When Japanese forces landed at Milne Bay in New Guinea in August 1942, they were equipped with two armoured tanks and distinctive split-toed boots that puzzled the Allied troops. It was only after World War II when Australians identified the shoes as jika-tabi, rubber-soled footwear that separated the wearer's big toe from the others. They were developed around the turn of the 20th century by the brother of the founder of the Bridgestone tyre company, and they were based on the design of the traditional Japanese split-toed sock.
A pair of jika-tabi boots captured at the Battle of Milne Bay is on display at the Australian War Memorial (AWM) with other material originally gathered by the Army to help Australian troops understand how the enemy worked. Australian soldiers thought the "otherworldly" shoes were made for climbing trees. The Japanese were somewhat mysterious to us ... they had this aura of being supermen. The Battle of Milne Bay (August 25 to September 7, 1942) was a victory for Allied forces. It is regarded as the first major Pacific conflict in which the Allies decisively defeated the Japanese on land. The battle began when elite Japanese naval troops attacked Allied airfields on the eastern tip of New Guinea. A total of 167 Australians and 14 Americans were killed; Japanese casualties were much higher at around 750. Japanese soldiers who fled into the jungle found their boots were a liability. For weeks afterwards the Australian forces ... we’re tracking those stragglers the Japanese forces had left behind. The Australians were able to track them easily because of [their boots'] distinctive pattern."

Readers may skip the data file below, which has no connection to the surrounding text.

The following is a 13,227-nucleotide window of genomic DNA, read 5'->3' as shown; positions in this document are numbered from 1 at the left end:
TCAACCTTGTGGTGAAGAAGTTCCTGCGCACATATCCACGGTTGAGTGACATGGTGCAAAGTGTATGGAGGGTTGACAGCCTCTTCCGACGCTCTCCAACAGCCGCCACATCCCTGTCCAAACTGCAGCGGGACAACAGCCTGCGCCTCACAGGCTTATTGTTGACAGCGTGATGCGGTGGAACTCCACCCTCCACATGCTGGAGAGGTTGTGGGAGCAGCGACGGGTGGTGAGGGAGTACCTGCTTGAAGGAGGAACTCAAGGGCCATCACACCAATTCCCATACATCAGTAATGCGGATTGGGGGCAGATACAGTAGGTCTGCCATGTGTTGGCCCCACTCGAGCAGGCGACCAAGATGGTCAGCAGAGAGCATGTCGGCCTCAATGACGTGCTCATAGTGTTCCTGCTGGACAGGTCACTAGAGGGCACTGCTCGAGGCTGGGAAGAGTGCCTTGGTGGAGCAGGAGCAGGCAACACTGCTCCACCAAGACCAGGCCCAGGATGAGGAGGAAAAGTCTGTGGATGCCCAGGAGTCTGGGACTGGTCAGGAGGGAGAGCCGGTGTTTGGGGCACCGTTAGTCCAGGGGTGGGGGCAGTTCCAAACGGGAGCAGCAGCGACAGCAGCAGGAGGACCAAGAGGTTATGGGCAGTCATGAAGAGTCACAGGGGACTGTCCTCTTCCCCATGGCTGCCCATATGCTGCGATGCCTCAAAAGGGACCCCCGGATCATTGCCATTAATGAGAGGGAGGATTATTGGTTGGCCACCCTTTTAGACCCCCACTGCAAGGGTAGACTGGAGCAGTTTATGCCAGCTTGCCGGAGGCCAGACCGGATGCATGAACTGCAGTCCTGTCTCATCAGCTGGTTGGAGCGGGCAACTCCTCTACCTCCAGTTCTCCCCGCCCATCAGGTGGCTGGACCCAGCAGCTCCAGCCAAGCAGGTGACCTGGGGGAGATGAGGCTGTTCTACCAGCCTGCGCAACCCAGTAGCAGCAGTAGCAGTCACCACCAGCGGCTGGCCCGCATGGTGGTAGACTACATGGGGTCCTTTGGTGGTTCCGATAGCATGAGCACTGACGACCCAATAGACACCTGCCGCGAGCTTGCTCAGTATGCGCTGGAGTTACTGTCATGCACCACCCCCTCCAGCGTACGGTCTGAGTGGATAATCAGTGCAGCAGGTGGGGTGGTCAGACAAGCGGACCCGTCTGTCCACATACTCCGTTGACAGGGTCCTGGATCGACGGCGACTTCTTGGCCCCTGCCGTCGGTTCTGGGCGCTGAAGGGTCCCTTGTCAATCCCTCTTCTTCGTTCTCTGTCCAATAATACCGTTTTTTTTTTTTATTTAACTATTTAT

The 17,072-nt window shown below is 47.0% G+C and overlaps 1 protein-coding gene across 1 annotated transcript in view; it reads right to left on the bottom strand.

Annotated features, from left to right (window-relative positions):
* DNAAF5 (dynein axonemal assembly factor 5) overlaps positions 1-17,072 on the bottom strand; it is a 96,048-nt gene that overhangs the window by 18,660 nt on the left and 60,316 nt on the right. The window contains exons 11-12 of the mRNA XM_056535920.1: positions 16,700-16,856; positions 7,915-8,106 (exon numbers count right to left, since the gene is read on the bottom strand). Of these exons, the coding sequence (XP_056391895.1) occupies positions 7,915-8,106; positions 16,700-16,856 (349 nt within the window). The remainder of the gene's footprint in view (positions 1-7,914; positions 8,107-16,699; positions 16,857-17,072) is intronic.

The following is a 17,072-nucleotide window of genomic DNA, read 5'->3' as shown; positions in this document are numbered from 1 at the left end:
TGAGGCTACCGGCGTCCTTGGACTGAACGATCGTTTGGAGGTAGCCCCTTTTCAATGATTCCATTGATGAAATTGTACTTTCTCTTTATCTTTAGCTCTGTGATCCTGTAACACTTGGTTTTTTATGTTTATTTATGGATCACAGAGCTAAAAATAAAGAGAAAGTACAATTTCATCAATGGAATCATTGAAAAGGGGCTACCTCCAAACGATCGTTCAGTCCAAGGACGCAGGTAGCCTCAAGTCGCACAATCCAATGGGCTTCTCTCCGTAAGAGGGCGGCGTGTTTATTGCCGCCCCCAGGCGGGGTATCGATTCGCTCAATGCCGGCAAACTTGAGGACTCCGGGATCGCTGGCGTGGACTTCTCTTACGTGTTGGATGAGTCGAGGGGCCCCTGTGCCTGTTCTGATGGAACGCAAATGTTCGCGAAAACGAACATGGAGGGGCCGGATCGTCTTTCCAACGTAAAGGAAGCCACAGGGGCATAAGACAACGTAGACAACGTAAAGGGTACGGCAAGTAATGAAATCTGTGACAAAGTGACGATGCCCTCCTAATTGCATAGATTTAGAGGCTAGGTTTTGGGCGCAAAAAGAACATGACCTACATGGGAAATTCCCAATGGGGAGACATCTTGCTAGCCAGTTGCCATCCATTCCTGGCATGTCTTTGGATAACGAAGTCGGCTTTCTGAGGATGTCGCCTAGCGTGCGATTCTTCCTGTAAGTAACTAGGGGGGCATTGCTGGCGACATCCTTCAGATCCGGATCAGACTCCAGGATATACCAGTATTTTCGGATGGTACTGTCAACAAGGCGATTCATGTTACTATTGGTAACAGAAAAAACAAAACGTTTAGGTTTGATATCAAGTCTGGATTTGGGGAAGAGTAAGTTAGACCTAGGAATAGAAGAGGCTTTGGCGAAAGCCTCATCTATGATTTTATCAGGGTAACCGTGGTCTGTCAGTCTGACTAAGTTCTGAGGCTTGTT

Jika-tabi shoes still worn by the Japanese to this day, these days, jika-tabi shoes — sometimes known as ninja boots — can be seen in samurai movies, on running tracks and even on the catwalk. Their light, durable grip is still favoured by Japanese gardeners and construction workers.